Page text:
Gordon Elliott doesn’t hail from an equine background, but this is certainly not preventing his rise to the training summit.
The Meath man was catapulted into the limelight as a 29 year old rookie in 2007 following the victory of Silver Birch in the Aintree Grand National. As was widely publicised at the time, Elliott was yet to train a winner in his home country at that stage. However, visits to the winner’s enclosure have scarcely stopped since.
Elliott will travel to Ballybrit with a team of around 15 horses and with the stable experiencing something of a purple-patch at the moment, enjoying a four-timer at Downpatrick a fortnight ago and 23 winners in total on the domestic scene since the beginning of the new season, it would be something of a disappointment if there wasn’t at least one trip to the winner’s enclosure during the week.
Wednesday’s Tote Sponsored Plate and Thursday’s Guinness Galway Hurdle are the two most prestigious handicaps on the summer calendar and both races are being targeted by the yard.
The trainer runs Cause of Causes in the Plate and the six-year-old has course form on his side having finished second to Rebel Fitz in the 2012 Galway Hurdle. He was fancied for the Kim Muir at Cheltenham, but made a bad mistake at the last fence and was caught on the line by the Jim Culloty trained Spring Heeled.
However, on paper, Galway Hurdle contender Bayan has the better chance in the country’s richest race over the smaller obstacles. The Danehill Dancer gelding ran an extremely encouraging prep race in a mile and six handicap at Leopardstown a fortnight ago.
The improving five-year-old is another which was placed at Cheltenham- running third in the Coral Cup. Indeed, if it wasn’t for some poor luck in running throughout the notoriously chaotic 28 runner handicap, Bayan may even have secured the major honours in March.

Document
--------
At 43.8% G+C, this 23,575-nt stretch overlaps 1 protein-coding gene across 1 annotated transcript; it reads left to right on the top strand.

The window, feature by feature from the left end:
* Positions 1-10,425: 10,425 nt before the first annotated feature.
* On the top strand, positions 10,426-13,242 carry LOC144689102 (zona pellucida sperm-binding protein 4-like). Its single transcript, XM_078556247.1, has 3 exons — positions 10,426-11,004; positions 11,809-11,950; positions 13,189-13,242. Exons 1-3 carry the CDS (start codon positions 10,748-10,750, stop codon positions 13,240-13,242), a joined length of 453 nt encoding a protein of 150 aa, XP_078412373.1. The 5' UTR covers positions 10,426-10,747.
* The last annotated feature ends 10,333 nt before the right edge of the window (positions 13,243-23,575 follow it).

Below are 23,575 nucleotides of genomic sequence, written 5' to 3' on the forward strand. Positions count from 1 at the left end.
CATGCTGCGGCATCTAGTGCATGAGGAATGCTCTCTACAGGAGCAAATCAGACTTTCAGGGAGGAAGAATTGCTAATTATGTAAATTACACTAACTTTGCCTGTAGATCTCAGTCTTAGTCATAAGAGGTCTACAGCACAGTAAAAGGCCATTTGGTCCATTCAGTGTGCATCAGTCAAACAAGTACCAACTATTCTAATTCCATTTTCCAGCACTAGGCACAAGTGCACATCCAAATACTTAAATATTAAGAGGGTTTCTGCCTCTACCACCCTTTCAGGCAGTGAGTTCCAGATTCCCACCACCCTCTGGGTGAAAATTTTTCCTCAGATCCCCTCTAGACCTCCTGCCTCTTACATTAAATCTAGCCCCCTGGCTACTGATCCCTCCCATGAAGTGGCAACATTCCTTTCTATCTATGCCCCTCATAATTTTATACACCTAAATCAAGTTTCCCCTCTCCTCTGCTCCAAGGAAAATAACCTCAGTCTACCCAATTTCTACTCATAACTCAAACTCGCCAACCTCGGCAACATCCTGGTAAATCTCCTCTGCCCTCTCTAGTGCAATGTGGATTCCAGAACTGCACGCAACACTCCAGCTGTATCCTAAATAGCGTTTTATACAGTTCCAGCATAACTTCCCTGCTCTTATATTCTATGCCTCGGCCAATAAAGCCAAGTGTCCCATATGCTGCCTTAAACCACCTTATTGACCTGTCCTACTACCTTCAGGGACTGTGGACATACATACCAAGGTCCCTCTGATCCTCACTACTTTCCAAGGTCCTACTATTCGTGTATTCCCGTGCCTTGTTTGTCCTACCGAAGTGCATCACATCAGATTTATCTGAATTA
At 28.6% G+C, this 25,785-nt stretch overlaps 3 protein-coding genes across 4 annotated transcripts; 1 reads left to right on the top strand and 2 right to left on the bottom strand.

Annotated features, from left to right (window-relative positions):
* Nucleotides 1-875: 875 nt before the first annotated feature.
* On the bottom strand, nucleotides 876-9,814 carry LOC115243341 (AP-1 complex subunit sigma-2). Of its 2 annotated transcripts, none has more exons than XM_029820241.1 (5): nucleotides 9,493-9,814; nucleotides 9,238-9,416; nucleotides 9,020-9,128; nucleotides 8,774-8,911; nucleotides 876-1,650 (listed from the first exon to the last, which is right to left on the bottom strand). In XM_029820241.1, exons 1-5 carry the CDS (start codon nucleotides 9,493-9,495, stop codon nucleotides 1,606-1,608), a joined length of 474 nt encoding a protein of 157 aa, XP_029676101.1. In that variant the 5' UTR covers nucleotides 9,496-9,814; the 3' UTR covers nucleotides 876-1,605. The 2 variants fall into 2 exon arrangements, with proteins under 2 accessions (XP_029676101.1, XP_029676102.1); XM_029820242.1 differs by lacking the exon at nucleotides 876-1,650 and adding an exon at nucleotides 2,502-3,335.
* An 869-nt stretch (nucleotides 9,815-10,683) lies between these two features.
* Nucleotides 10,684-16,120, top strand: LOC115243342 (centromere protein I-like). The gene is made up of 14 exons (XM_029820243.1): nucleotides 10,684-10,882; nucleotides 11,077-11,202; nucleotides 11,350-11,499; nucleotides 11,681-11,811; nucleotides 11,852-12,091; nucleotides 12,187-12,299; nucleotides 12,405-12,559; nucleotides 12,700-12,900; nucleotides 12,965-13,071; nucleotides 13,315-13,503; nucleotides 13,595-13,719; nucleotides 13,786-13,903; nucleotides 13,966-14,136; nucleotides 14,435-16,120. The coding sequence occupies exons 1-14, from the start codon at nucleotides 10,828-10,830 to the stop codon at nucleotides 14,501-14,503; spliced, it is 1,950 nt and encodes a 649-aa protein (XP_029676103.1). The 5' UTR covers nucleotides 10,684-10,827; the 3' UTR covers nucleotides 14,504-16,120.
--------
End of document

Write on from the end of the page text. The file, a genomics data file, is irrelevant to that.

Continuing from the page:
However Elliott, who has gained the reputation for having them ready for the big occasion, will be hoping that fortune is on his side this coming week.
Thursday’s feature is undoubtedly a contest which the trainer admits he would love to win: “We’ve been placed in it for the past four years so hopefully we won’t be too far away this year. Bayan is in good form, we were very happy with him after Leopardstown, he won fairly snugly and wasn’t knocked around so it’s all systems go.
“Davy Condon will probably take the ride. The ground doesn’t make that much difference to him, John Maloney and his team do a fantastic job there and they know what they are doing.”
The canny Elliott has protected Bayan’s jumping mark and it looks like he’ll be getting in on a nice racing weight of under 11 stone.
“We kept him especially for the Galway Hurdle; this has been the plan since Cheltenham so hopefully it will work out for us. He stayed on well up the hill in Cheltenham so with any luck he’ll do the same next week, but as it stands, we really couldn’t be happier with the horse and we’re looking forward to the race.”
The handler is known within the game as an extremely shrewd operator who prefers to let his horses do the talking but when pressed nominates what he believes are his more fancied chances.
“Sister Slew is a horse that won on the flat at the festival last year and is another we’re keen on. She will run on the level one of the days.
“A smart mare of ours, Clara McCloud, will go for the handicap hurdle on Saturday. She’s very well and we’d be hopeful she would give a good account of herself. I also have a nice horse called Itchymei’scratch — as long as the ground doesn’t get too quick — who’ll go for the winners’ bumper on Sunday. He needs a trip so should stay on well up the hill. We think a bit of him, he’s an honest horse and stay’s very well.”
The 36-year-old believes his team is in peak-shape to run to the best of their abilities throughout the seven-day extravaganza. “They are running really well thankfully, we have a great team of people in the yard and it’s all down to them. The prize-money is great in Galway. It’s certainly always nice to have a winner there, if we get one on the board, we’ll be delighted, and anything after that will be a bonus.”
The trainer admits that — akin to the masses — he enjoys Galway for the renowned atmosphere and social scene as much as the action trackside. “We’re really looking forward to it, it’s the place everyone wants to be for that week, a crowd of us go down and hopefully we’ll get a bit of fine weather to add to it, as the craic is always good!”
But joking aside, the youngest man ever to train a Grand National winner is unquestionably looking forward to a very bright future. Leaving the current Willie Mullins stronghold on the Irish National Hunt scene aside, it certainly won’t surprise too many if Elliott is vying for Champion trainer honours sooner rather than later. This young man though is a master of understatement and won’t be getting too carried away with achievements thus far. “We have a lovely bunch of young horses coming through, please God they stay sound and things continue to go as well as they have been and we’ll see where it takes us.”